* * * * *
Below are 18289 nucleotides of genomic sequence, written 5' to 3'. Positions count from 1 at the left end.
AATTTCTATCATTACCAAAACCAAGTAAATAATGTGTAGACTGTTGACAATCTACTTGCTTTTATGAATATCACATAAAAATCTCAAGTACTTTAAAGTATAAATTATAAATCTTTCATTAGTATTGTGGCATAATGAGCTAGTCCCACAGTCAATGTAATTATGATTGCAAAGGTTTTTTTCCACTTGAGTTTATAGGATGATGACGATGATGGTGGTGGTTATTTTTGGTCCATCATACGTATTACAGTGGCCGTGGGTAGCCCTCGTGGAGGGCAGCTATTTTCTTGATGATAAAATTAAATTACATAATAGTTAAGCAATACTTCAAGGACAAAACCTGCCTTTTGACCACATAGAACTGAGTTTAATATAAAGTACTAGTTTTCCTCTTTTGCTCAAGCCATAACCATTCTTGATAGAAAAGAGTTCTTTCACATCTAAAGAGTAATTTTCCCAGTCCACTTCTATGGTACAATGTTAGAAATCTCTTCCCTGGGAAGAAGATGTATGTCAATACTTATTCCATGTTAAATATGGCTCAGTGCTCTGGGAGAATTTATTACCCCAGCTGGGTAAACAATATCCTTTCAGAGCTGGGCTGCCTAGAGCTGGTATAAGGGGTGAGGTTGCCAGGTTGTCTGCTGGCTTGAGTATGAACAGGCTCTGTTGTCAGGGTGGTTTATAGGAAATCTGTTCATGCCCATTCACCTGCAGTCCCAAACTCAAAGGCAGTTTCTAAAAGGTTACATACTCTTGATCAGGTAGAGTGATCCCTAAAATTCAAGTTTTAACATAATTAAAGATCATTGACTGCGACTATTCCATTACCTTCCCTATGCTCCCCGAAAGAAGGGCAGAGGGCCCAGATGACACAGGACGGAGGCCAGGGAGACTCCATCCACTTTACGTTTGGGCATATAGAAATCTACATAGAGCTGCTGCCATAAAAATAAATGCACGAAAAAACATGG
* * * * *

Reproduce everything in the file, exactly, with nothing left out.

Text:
Below are 18289 nucleotides of genomic sequence, written 5' to 3'. Positions count from 1 at the left end.
AATTTCTATCATTACCAAAACCAAGTAAATAATGTGTAGACTGTTGACAATCTACTTGCTTTTATGAATATCACATAAAAATCTCAAGTACTTTAAAGTATAAATTATAAATCTTTCATTAGTATTGTGGCATAATGAGCTAGTCCCACAGTCAATGTAATTATGATTGCAAAGGTTTTTTTCCACTTGAGTTTATAGGATGATGACGATGATGGTGGTGGTTATTTTTGGTCCATCATACGTATTACAGTGGCCGTGGGTAGCCCTCGTGGAGGGCAGCTATTTTCTTGATGATAAAATTAAATTACATAATAGTTAAGCAATACTTCAAGGACAAAACCTGCCTTTTGACCACATAGAACTGAGTTTAATATAAAGTACTAGTTTTCCTCTTTTGCTCAAGCCATAACCATTCTTGATAGAAAAGAGTTCTTTCACATCTAAAGAGTAATTTTCCCAGTCCACTTCTATGGTACAATGTTAGAAATCTCTTCCCTGGGAAGAAGATGTATGTCAATACTTATTCCATGTTAAATATGGCTCAGTGCTCTGGGAGAATTTATTACCCCAGCTGGGTAAACAATATCCTTTCAGAGCTGGGCTGCCTAGAGCTGGTATAAGGGGTGAGGTTGCCAGGTTGTCTGCTGGCTTGAGTATGAACAGGCTCTGTTGTCAGGGTGGTTTATAGGAAATCTGTTCATGCCCATTCACCTGCAGTCCCAAACTCAAAGGCAGTTTCTAAAAGGTTACATACTCTTGATCAGGTAGAGTGATCCCTAAAATTCAAGTTTTAACATAATTAAAGATCATTGACTGCGACTATTCCATTACCTTCCCTATGCTCCCCGAAAGAAGGGCAGAGGGCCCAGATGACACAGGACGGAGGCCAGGGAGACTCCATCCACTTTACGTTTGGGCATATAGAAATCTACATAGAGCTGCTGCCATAAAAATAAATGCACGAAAAAACATGG